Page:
Calling fetuses defective if they are prenatally diagnosed with genetic conditions foreshadows a dangerous path toward eugenics.
National Down syndrome organizations should partner with medical organizations and testing laboratories that develop and profit from prenatal testing even while they fight for their accountability.
Unless regulations and laws are changed, there will be fewer people with Down syndrome to celebrate on future World Down Syndrome Days, making this year the high water mark of lives with Down syndrome.
The challenge in preventing abortion of Down syndrome fetuses is not convincing mothers that their child is a human being with a right to life, but of assuring expectant mothers there will be support for their children after they are born.
A new Down syndrome test raises important questions.
New research on Down syndrome presents an overwhelmingly positive picture of how Down syndrome can affect individuals and families. These findings need to be shared as they will affect decisions made to accept prenatal testing and following a prenatal diagnosis.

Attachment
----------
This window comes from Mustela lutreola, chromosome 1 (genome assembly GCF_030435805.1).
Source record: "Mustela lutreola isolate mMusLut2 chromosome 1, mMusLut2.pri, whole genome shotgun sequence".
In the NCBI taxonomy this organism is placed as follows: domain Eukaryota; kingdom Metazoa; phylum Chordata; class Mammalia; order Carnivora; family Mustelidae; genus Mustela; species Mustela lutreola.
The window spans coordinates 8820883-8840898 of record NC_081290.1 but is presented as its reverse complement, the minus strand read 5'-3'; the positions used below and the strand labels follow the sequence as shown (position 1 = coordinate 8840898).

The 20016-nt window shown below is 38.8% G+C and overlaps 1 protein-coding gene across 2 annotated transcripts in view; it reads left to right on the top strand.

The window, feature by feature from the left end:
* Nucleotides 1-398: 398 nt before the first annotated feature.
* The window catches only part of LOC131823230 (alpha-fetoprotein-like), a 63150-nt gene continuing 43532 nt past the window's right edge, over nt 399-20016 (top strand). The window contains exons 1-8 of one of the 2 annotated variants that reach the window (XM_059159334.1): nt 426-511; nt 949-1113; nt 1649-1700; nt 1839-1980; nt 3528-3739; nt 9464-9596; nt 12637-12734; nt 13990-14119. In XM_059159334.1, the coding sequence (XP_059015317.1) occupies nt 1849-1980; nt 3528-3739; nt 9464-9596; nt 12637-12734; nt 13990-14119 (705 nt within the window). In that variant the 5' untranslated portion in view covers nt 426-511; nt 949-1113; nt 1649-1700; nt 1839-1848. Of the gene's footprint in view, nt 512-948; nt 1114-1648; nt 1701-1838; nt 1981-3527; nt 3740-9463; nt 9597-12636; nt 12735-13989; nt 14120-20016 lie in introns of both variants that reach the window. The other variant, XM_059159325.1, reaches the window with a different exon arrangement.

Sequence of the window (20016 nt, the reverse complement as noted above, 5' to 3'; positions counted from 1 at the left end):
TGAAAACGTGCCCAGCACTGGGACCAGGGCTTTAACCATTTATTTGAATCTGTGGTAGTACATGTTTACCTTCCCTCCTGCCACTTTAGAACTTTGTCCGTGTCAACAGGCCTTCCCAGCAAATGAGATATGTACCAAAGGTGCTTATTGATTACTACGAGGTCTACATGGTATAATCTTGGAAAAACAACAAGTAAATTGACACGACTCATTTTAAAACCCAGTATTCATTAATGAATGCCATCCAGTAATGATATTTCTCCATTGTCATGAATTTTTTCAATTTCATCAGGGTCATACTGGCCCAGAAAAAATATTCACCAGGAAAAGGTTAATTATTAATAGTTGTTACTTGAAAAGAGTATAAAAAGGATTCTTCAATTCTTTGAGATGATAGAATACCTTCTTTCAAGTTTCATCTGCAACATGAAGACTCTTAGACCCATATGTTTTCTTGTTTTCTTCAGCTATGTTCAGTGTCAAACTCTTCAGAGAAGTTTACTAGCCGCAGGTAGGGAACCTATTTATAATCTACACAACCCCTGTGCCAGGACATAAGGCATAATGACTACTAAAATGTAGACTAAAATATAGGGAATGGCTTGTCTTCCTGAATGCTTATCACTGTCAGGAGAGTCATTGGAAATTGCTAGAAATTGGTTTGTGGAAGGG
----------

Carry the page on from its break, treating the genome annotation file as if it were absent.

Prenatal testing for Down syndrome should not be considered preventive medicine. Such tests cannot prevent the presence of Down syndrome in a child; but they can decrease the likelihood of a child with Down syndrome surviving beyond the womb. Expectant parents need accurate information, including the many positive outcomes, about life raising a child with Down syndrome.
On this year's World Down Syndrome Day, Mark Leach discusses the unacknowledged effects of prenatal testing.